Policing in Camden has Improved, but Concerns Remain

Data Suggest Significant Increases in Enforcement of Low-Level Offenses and Raise Questions About Accountability Systems

Affiliate: ACLU of New Jersey
May 18, 2015 11:15 am

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NEWARK — On his visit to Camden today, President Obama will hear in more detail about the successes of the recently formed Camden County Police Department, which has been lauded in many corners for its advances in community policing and a reduction in the impoverished city’s violent crime rate since it took over the city police department two years ago.

Chief Scott Thomson has been a national leader in promoting community policing, testifying before the President’s Task Force on 21st Century Policing earlier this year. “Community policing cannot be a program, unit, strategy or tactic. It must be the core principle which lies at the foundation of a police department’s culture,” he said. “Community policing is not an option, it’s an affirmative obligation.”

The American Civil Liberties Union of New Jersey agrees with Thomson about the importance of community policing. At the same time, the ACLU-NJ is concerned about the sharp increase in arrests and summonses for low-level offenses in Camden since the new force took over. An emphasis on making arrests and issuing tickets for activities like riding a bicycle without a bell, disorderly conduct, or failing to adequately maintain lights or reflectors on a vehicle are counter to the practice of community policing. The ACLU-NJ is also concerned about some of the data related to investigations of excessive force complaints by Camden residents.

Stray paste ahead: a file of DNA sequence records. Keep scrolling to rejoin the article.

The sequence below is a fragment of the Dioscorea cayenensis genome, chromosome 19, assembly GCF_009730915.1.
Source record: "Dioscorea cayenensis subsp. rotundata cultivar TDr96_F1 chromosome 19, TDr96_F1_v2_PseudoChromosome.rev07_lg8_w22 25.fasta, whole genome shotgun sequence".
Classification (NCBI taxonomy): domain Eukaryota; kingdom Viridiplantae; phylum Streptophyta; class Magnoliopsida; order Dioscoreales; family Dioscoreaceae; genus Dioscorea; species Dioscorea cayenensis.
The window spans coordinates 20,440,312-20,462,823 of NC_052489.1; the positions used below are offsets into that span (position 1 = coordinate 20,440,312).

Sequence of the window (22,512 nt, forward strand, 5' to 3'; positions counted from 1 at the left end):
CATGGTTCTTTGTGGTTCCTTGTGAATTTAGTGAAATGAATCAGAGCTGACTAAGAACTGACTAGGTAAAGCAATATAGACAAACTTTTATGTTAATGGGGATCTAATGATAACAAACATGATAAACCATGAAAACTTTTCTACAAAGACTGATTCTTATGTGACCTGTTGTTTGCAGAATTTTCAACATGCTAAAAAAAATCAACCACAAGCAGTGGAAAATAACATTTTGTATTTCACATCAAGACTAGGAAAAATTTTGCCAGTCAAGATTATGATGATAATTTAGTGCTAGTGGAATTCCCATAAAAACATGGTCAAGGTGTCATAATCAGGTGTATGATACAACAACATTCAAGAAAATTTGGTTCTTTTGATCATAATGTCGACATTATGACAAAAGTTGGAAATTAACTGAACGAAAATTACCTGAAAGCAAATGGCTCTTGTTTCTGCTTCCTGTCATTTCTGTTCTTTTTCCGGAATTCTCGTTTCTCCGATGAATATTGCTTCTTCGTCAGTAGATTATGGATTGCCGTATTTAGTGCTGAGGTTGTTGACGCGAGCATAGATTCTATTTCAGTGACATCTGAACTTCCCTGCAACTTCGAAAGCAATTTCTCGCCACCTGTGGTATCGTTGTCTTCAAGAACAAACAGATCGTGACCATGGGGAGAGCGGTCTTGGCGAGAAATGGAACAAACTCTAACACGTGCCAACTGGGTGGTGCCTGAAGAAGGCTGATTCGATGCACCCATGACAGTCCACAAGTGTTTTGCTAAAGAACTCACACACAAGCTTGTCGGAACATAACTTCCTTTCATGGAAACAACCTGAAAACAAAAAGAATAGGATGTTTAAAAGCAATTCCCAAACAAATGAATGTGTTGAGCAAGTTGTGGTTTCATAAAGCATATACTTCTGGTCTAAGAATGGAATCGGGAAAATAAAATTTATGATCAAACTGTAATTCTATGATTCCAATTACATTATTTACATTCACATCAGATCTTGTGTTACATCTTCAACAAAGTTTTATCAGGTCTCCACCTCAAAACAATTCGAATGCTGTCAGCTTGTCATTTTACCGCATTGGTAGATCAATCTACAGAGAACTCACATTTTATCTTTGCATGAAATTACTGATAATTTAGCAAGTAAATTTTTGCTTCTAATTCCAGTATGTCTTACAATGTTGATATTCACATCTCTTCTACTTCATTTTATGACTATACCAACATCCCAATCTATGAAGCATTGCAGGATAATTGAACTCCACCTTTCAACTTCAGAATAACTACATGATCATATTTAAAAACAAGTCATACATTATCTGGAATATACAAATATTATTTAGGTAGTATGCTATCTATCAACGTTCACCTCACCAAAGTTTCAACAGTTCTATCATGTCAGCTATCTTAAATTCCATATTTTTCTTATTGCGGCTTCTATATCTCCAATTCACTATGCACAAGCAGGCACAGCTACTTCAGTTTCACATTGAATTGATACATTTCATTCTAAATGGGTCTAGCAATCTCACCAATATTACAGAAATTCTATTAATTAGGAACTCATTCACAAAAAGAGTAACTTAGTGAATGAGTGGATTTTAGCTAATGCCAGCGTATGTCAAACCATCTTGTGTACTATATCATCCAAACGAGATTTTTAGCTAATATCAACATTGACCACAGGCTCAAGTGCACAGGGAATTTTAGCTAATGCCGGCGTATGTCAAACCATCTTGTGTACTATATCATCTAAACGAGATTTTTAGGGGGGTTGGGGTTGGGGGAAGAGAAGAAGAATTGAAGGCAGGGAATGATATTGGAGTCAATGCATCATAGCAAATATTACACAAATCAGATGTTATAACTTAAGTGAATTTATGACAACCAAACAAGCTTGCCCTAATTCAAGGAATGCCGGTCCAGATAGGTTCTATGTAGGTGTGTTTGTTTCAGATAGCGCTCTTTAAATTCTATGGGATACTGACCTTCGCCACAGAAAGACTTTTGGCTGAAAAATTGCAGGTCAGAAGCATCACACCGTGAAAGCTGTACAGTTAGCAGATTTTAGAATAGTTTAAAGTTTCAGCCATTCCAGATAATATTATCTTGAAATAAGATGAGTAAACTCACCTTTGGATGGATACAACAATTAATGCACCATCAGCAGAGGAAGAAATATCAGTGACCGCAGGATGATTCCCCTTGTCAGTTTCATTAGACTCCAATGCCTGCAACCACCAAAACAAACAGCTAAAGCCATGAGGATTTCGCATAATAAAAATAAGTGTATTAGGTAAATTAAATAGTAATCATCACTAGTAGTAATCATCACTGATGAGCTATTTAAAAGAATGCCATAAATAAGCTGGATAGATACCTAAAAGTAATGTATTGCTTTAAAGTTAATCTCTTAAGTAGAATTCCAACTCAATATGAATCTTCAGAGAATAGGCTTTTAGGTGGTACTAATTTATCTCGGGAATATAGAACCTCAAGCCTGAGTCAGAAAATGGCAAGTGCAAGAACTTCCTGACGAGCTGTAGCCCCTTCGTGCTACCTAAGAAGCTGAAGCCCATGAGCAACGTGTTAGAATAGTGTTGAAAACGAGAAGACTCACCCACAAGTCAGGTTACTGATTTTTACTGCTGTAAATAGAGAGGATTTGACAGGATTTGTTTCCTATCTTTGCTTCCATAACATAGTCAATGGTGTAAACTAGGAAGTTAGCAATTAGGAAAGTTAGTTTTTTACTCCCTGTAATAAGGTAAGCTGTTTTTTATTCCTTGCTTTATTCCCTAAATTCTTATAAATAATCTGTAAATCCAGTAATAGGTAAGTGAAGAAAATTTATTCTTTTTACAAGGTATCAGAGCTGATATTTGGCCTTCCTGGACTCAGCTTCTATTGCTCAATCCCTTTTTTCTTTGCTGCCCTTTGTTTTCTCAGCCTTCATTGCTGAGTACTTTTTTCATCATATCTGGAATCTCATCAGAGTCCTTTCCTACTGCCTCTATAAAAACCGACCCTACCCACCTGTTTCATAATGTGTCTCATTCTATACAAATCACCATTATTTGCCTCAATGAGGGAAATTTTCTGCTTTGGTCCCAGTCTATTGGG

“We value Chief Thomson’s public commitment to community policing and his prioritizing of community engagement, but we are concerned that the numbers in Camden have begun to tell a different story,” said ACLU-NJ Executive Director Udi Ofer. “The significant increase in low-level arrests and summonses, combined with what appears to be the absence of adequate accountability for excessive force complaints, raise serious concerns. The reality is that more people are being arrested for petty offenses, which is overwhelming the courts and has the potential to create a climate of fear, rather than respect, in the community.”

Community policing is premised on building relationships and trust between police officers and the communities they serve. Focusing police resources on criminalizing minor misbehavior can lead to greater mistrust and a feeling of harassment by the police. Arrests and summonses for low-level offenses can have a spiraling effect that could lead to people losing their jobs, public benefits or immigration status. These sanctions can also result in hundreds of dollars in fines and a criminal record that makes it harder to get a job in the future.